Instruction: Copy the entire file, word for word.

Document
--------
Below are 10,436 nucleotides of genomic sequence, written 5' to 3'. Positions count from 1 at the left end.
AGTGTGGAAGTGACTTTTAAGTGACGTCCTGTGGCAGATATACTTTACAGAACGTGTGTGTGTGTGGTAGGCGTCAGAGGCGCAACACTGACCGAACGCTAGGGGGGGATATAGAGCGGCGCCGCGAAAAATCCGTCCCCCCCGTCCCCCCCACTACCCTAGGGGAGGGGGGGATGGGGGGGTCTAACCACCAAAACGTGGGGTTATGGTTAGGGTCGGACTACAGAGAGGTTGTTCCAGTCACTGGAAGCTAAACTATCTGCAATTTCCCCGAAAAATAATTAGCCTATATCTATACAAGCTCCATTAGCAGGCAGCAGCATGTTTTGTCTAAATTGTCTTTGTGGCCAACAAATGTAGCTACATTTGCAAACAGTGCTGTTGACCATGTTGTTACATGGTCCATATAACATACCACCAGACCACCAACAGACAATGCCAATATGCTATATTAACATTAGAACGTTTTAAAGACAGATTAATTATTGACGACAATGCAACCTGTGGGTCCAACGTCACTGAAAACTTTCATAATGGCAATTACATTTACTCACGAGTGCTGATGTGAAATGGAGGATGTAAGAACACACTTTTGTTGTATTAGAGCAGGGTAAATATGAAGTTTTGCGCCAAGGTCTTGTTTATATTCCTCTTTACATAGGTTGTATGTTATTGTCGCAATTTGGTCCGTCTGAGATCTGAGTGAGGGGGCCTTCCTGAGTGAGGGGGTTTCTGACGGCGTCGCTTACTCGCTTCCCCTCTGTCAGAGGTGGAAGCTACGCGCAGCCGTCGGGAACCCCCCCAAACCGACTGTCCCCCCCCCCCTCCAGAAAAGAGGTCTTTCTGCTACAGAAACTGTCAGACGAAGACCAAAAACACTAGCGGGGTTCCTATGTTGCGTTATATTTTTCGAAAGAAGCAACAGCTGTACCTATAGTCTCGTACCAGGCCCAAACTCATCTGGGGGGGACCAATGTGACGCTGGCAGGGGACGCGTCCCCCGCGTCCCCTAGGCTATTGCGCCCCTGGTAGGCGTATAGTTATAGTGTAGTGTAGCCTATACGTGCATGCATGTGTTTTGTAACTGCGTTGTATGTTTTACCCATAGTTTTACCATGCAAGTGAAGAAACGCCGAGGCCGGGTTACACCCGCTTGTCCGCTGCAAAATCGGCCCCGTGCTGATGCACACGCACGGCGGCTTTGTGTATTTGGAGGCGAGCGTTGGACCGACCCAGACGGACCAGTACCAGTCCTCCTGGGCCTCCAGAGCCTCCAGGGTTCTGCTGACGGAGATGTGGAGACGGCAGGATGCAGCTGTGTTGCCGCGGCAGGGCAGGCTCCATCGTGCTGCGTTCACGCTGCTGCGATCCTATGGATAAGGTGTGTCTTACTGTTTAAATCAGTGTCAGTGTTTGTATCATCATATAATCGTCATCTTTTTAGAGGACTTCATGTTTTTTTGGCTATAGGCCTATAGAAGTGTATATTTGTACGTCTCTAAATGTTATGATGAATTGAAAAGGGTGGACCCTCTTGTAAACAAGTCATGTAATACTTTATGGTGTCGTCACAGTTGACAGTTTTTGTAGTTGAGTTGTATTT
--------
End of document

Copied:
Below are 10,436 nucleotides of genomic sequence, written 5' to 3'. Positions count from 1 at the left end.
AGTGTGGAAGTGACTTTTAAGTGACGTCCTGTGGCAGATATACTTTACAGAACGTGTGTGTGTGTGGTAGGCGTCAGAGGCGCAACACTGACCGAACGCTAGGGGGGGATATAGAGCGGCGCCGCGAAAAATCCGTCCCCCCCGTCCCCCCCACTACCCTAGGGGAGGGGGGGATGGGGGGGTCTAACCACCAAAACGTGGGGTTATGGTTAGGGTCGGACTACAGAGAGGTTGTTCCAGTCACTGGAAGCTAAACTATCTGCAATTTCCCCGAAAAATAATTAGCCTATATCTATACAAGCTCCATTAGCAGGCAGCAGCATGTTTTGTCTAAATTGTCTTTGTGGCCAACAAATGTAGCTACATTTGCAAACAGTGCTGTTGACCATGTTGTTACATGGTCCATATAACATACCACCAGACCACCAACAGACAATGCCAATATGCTATATTAACATTAGAACGTTTTAAAGACAGATTAATTATTGACGACAATGCAACCTGTGGGTCCAACGTCACTGAAAACTTTCATAATGGCAATTACATTTACTCACGAGTGCTGATGTGAAATGGAGGATGTAAGAACACACTTTTGTTGTATTAGAGCAGGGTAAATATGAAGTTTTGCGCCAAGGTCTTGTTTATATTCCTCTTTACATAGGTTGTATGTTATTGTCGCAATTTGGTCCGTCTGAGATCTGAGTGAGGGGGCCTTCCTGAGTGAGGGGGTTTCTGACGGCGTCGCTTACTCGCTTCCCCTCTGTCAGAGGTGGAAGCTACGCGCAGCCGTCGGGAACCCCCCCAAACCGACTGTCCCCCCCCCCCTCCAGAAAAGAGGTCTTTCTGCTACAGAAACTGTCAGACGAAGACCAAAAACACTAGCGGGGTTCCTATGTTGCGTTATATTTTTCGAAAGAAGCAACAGCTGTACCTATAGTCTCGTACCAGGCCCAAACTCATCTGGGGGGGACCAATGTGACGCTGGCAGGGGACGCGTCCCCCGCGTCCCCTAGGCTATTGCGCCCCTGGTAGGCGTATAGTTATAGTGTAGTGTAGCCTATACGTGCATGCATGTGTTTTGTAACTGCGTTGTATGTTTTACCCATAGTTTTACCATGCAAGTGAAGAAACGCCGAGGCCGGGTTACACCCGCTTGTCCGCTGCAAAATCGGCCCCGTGCTGATGCACACGCACGGCGGCTTTGTGTATTTGGAGGCGAGCGTTGGACCGACCCAGACGGACCAGTACCAGTCCTCCTGGGCCTCCAGAGCCTCCAGGGTTCTGCTGACGGAGATGTGGAGACGGCAGGATGCAGCTGTGTTGCCGCGGCAGGGCAGGCTCCATCGTGCTGCGTTCACGCTGCTGCGATCCTATGGATAAGGTGTGTCTTACTGTTTAAATCAGTGTCAGTGTTTGTATCATCATATAATCGTCATCTTTTTAGAGGACTTCATGTTTTTTTGGCTATAGGCCTATAGAAGTGTATATTTGTACGTCTCTAAATGTTATGATGAATTGAAAAGGGTGGACCCTCTTGTAAACAAGTCATGTAATACTTTATGGTGTCGTCACAGTTGACAGTTTTTGTAGTTGAGTTGTATTT